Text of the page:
CERTIORARI TO THE SUPREME COURT OF MINNESOTA
Burger, Brennan, Stewart, White, Marshall, Blackmun, Powell, Rehnquist, Stevens
MR. JUSTICE BRENNAN delivered the opinion of the Court.
This case presents the question reserved in McClanahan v. Arizona State Tax Comm'n, 411 U.S. 164, 178 n. 18 (1973): whether the grant of civil jurisdiction to the States conferred by § 4 of Pub. L. 280, 67 Stat. 589, 28 U.S.C. § 1360, is a congressional grant of power to the States to tax reservation Indians except insofar as taxation is expressly excluded by the terms of the statute.
Petitioner Russell Bryan, an enrolled member of the Minnesota Chippewa Tribe,*fn1 resides in a mobile home on land held in trust by the United States for the Chippewa Tribe on the Leech Lake Reservation in Minnesota. In June 1972, petitioner received notices from the auditor of respondent Itasca County, Minn., that he had been assessed personal property tax liability on the mobile home totaling $147.95. Thereafter, in September 1972, petitioner brought this suit in the Minnesota District Court seeking a declaratory judgment that the State and county were without authority to levy such a tax on personal property of a reservation Indian on the reservation and that imposition of such a tax was contrary to federal law. The Minnesota District Court rejected the contention and entered judgment for respondent county. The Minnesota Supreme Court affirmed, 303 Minn. 395, 228 N.W. 2d 249 (1975). We granted certiorari, 423 U.S. 923 (1975), and now reverse.
Principles defining the power of States to tax reservation Indians
and their property and activities on federally established reservations were clarified in McClanahan v. Arizona State Tax Comm'n, supra. As summarized in its companion case, Mescalero Apache Tribe v. Jones, 411 U.S. 145 (1973), McClanahan concluded: S
"[I] n the special area of state taxation, absent cession of jurisdiction or other federal statutes permitting it, there has been no satisfactory authority for taxing Indian reservation lands or Indian income from activities carried on within the boundaries of the reservation, and McClanahan... lays to rest any doubt in this respect by holding that such taxation is not permissible absent Congressional consent." Mescalero Apache Tribe v. Jones, supra, at 148.*fn2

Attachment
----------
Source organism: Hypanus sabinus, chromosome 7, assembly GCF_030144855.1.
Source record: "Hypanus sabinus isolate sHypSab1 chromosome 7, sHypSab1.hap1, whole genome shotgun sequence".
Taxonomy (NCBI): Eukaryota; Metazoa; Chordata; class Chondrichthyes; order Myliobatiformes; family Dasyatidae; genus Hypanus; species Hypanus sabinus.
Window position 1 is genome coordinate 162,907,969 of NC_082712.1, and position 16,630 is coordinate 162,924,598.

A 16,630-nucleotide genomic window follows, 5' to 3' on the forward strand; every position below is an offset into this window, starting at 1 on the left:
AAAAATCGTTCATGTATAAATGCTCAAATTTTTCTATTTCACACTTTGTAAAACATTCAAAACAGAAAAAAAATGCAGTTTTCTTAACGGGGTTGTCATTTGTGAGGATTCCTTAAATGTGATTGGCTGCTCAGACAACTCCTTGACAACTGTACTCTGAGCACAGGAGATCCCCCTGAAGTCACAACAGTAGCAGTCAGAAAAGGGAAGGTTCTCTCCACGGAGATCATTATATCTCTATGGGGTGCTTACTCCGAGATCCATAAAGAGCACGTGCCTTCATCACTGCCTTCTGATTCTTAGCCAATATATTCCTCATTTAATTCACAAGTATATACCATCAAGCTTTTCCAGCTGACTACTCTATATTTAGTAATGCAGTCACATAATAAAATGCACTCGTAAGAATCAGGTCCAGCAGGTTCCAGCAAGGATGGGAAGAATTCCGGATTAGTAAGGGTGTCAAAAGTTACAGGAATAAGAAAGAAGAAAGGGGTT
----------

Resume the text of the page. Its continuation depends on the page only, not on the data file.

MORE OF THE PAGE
held that Arizona was disabled in the absence of congressional consent from imposing a state income tax on the income of a reservation Indian earned solely on the reservation. On the authority of McClanahan, Moe v. Salish & Kootenai Tribes, 425 U.S. 463 (1976), held this Term that in the absence of congressional consent the State was disabled from imposing a personal property tax on motor vehicles owned by tribal members living on the reservation, or a vendor license fee applied to a reservation Indian conducting a business for the tribe on reservation land, or a sales tax as applied to on-reservation sales by Indians to Indians.
Thus McClanahan and Moe preclude any authority in respondent county to levy a personal property tax upon petitioner's mobile home in the absence of congressional consent. Our task therefore is to determine whether § 4 of Pub. L. 280, 28 U.S.C. § 1360, constitutes such consent.
Section 4(a), 28 U.S.C. § 1360(a), provides: S
"Each of the States... listed in the following table shall have jurisdiction over civil causes of action between Indians or to which Indians are parties which arise in the areas of Indian country listed... to the same extent that such State... has jurisdiction over other civil causes of action, and those civil laws of such State... that are of general application to private persons or private property shall have the same force and effect within such Indian country as they have elsewhere within the State...:I
All Indian country within the State, except the Red Lake Reservation."I
The statute does not in terms provide that the tax laws of a State are among "civil laws... of general application to private persons or private property." The Minnesota Supreme Court concluded, however, that they were, finding in § 4(b) of the statute a negative implication of inclusion in § 4(a) of a general power of tax. Section 4(b), 28 U.S.C. § 1360(b), provides: S
"Nothing in this section shall authorize the alienation, encumbrance, or taxation of any real or personal property, including water rights, belonging to any Indian or any Indian tribe, band, or community that is held in trust by the United States or is subject to a restriction against alienation imposed by the United States; or shall authorize regulation of the use of such property in a manner inconsistent with any Federal treaty, agreement, or statute or with any regulation made pursuant thereto; or shall confer jurisdiction upon the State to adjudicate, in probate proceedings or otherwise, the ownership or right to possession of such property or any interest therein."I
The Minnesota Supreme Court reasoned that "unless paragraph (a) is interpreted as a general grant of the power to tax, then the exceptions contained in paragraph (b) are limitations on a nonexistent power." 303 Minn., at 402, 228 N.W. 2d, at 253.*fn3 Therefore, the state court held: "Public Law 280 is a clear grant of the power to
tax." Id., at 406, 228 N.W. 2d, at 256.*fn4 We disagree. That conclusion is foreclosed by the legislative history of Pub. L. 280 and the application of canons of construction applicable to ...